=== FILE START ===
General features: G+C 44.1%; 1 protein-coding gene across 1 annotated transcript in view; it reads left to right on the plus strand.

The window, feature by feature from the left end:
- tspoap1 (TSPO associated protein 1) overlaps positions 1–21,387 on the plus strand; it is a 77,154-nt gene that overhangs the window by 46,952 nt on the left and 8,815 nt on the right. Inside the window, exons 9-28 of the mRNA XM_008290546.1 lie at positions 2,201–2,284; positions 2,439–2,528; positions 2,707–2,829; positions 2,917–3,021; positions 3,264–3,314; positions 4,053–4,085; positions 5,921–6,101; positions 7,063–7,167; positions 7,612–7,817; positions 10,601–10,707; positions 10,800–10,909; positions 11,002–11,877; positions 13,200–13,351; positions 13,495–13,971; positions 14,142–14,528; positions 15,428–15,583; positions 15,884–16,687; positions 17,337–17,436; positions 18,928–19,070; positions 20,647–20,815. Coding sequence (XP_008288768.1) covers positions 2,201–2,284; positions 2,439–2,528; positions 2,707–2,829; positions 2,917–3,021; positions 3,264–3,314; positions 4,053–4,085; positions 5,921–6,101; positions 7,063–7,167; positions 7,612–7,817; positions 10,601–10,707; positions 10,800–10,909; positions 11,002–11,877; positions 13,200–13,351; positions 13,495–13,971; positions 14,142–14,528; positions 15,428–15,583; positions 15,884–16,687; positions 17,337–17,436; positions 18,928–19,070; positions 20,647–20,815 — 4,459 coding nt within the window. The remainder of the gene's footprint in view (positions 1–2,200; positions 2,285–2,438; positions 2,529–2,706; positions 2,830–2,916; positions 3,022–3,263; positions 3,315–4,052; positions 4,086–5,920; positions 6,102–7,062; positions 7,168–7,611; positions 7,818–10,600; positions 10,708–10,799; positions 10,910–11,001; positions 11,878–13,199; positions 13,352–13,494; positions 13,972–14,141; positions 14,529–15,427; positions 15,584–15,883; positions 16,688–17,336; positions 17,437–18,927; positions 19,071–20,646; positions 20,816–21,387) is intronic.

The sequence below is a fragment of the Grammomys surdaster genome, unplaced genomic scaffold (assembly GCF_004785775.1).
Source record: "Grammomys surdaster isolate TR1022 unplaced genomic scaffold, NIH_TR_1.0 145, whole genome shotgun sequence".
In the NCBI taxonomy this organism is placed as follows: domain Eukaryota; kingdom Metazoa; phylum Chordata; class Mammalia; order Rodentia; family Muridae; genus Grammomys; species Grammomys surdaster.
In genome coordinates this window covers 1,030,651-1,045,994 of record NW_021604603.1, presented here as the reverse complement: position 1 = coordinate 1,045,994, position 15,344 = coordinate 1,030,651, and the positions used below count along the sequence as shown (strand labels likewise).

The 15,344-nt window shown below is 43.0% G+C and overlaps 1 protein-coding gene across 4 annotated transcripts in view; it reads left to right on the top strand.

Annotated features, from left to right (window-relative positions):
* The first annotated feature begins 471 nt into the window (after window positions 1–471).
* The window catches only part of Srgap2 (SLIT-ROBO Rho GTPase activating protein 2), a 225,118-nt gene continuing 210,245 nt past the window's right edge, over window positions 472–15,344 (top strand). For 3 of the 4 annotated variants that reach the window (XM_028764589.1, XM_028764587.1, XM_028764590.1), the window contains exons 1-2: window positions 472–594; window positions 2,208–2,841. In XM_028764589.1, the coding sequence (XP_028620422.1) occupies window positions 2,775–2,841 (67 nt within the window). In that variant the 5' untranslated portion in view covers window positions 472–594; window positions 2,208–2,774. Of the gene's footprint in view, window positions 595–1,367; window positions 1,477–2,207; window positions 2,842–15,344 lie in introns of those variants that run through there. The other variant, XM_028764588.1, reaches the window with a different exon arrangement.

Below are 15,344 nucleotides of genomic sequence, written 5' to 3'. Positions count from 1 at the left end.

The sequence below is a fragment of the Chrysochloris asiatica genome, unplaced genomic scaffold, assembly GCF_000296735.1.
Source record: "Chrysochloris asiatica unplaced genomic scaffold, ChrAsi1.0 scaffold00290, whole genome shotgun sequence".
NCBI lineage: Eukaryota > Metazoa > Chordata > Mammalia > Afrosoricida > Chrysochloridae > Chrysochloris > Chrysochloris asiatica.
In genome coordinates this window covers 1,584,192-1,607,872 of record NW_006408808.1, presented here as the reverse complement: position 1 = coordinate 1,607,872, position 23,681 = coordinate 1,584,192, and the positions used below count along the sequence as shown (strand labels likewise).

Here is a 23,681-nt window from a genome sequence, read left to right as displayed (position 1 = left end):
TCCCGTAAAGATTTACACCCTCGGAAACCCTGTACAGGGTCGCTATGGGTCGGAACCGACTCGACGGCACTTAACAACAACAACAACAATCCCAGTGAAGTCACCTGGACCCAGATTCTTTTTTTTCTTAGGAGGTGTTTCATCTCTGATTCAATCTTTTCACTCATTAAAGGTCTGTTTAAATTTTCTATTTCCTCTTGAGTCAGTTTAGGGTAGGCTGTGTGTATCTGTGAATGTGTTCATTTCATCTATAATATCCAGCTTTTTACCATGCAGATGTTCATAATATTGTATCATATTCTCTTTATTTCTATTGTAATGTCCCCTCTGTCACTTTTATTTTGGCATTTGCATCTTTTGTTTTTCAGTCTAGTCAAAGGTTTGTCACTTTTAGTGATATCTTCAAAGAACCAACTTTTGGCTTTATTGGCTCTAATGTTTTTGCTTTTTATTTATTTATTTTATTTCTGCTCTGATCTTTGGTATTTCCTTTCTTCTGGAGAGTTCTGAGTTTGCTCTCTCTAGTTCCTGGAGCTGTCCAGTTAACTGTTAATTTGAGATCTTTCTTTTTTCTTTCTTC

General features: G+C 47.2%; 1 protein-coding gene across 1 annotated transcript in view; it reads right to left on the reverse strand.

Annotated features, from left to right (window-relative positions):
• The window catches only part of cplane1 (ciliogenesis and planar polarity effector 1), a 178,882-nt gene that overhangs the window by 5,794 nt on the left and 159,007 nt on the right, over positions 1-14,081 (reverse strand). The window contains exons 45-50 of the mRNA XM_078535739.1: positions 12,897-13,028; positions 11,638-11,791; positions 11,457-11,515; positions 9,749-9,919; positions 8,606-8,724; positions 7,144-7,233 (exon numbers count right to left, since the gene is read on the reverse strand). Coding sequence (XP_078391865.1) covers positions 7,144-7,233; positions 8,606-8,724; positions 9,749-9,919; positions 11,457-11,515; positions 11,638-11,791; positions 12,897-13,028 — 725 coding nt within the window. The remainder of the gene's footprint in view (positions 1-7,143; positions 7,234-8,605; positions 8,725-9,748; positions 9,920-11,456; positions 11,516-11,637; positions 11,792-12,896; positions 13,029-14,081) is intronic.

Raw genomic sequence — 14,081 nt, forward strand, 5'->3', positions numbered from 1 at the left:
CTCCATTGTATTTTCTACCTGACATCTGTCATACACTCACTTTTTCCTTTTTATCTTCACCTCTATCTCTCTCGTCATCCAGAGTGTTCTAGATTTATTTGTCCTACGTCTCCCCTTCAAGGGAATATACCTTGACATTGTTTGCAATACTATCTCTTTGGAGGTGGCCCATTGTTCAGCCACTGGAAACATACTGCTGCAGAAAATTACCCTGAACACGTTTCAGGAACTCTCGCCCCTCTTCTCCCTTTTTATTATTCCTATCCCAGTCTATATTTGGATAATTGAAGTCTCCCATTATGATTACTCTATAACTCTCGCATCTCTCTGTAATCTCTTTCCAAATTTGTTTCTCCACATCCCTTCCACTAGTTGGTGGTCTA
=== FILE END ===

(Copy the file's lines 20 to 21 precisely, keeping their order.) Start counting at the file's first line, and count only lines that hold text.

Annotated features, from left to right (window-relative positions):
• The window catches only part of cplane1 (ciliogenesis and planar polarity effector 1), a 178,882-nt gene that overhangs the window by 5,794 nt on the left and 159,007 nt on the right, over positions 1-14,081 (reverse strand). The window contains exons 45-50 of the mRNA XM_078535739.1: positions 12,897-13,028; positions 11,638-11,791; positions 11,457-11,515; positions 9,749-9,919; positions 8,606-8,724; positions 7,144-7,233 (exon numbers count right to left, since the gene is read on the reverse strand). Coding sequence (XP_078391865.1) covers positions 7,144-7,233; positions 8,606-8,724; positions 9,749-9,919; positions 11,457-11,515; positions 11,638-11,791; positions 12,897-13,028 — 725 coding nt within the window. The remainder of the gene's footprint in view (positions 1-7,143; positions 7,234-8,605; positions 8,725-9,748; positions 9,920-11,456; positions 11,516-11,637; positions 11,792-12,896; positions 13,029-14,081) is intronic.